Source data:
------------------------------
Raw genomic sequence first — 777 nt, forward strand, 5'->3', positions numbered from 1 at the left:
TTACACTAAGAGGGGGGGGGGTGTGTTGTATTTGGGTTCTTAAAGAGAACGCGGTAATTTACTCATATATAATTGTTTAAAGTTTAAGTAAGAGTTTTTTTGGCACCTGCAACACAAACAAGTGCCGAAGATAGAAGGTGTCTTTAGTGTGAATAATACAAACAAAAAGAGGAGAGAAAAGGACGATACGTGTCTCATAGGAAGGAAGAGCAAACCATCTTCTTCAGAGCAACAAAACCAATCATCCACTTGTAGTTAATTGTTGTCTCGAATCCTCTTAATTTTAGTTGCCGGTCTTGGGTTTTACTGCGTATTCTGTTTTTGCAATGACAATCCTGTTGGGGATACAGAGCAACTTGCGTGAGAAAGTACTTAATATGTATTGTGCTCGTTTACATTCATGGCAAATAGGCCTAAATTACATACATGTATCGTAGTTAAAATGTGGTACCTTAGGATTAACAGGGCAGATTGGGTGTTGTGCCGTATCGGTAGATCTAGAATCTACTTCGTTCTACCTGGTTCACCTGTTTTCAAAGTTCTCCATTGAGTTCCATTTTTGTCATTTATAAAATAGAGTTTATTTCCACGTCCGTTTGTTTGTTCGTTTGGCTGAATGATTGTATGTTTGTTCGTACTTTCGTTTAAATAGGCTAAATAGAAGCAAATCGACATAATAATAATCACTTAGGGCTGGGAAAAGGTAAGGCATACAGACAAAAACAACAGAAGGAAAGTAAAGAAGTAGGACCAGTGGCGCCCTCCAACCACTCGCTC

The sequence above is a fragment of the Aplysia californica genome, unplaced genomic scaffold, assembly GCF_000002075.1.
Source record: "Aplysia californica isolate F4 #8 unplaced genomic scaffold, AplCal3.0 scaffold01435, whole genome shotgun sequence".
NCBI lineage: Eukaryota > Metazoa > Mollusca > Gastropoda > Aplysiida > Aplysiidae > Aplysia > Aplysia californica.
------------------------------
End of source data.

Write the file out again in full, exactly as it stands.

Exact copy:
Raw genomic sequence first — 777 nt, forward strand, 5'->3', positions numbered from 1 at the left:
TTACACTAAGAGGGGGGGGGGTGTGTTGTATTTGGGTTCTTAAAGAGAACGCGGTAATTTACTCATATATAATTGTTTAAAGTTTAAGTAAGAGTTTTTTTGGCACCTGCAACACAAACAAGTGCCGAAGATAGAAGGTGTCTTTAGTGTGAATAATACAAACAAAAAGAGGAGAGAAAAGGACGATACGTGTCTCATAGGAAGGAAGAGCAAACCATCTTCTTCAGAGCAACAAAACCAATCATCCACTTGTAGTTAATTGTTGTCTCGAATCCTCTTAATTTTAGTTGCCGGTCTTGGGTTTTACTGCGTATTCTGTTTTTGCAATGACAATCCTGTTGGGGATACAGAGCAACTTGCGTGAGAAAGTACTTAATATGTATTGTGCTCGTTTACATTCATGGCAAATAGGCCTAAATTACATACATGTATCGTAGTTAAAATGTGGTACCTTAGGATTAACAGGGCAGATTGGGTGTTGTGCCGTATCGGTAGATCTAGAATCTACTTCGTTCTACCTGGTTCACCTGTTTTCAAAGTTCTCCATTGAGTTCCATTTTTGTCATTTATAAAATAGAGTTTATTTCCACGTCCGTTTGTTTGTTCGTTTGGCTGAATGATTGTATGTTTGTTCGTACTTTCGTTTAAATAGGCTAAATAGAAGCAAATCGACATAATAATAATCACTTAGGGCTGGGAAAAGGTAAGGCATACAGACAAAAACAACAGAAGGAAAGTAAAGAAGTAGGACCAGTGGCGCCCTCCAACCACTCGCTC

The sequence above is a fragment of the Aplysia californica genome, unplaced genomic scaffold, assembly GCF_000002075.1.
Source record: "Aplysia californica isolate F4 #8 unplaced genomic scaffold, AplCal3.0 scaffold01435, whole genome shotgun sequence".
NCBI lineage: Eukaryota > Metazoa > Mollusca > Gastropoda > Aplysiida > Aplysiidae > Aplysia > Aplysia californica.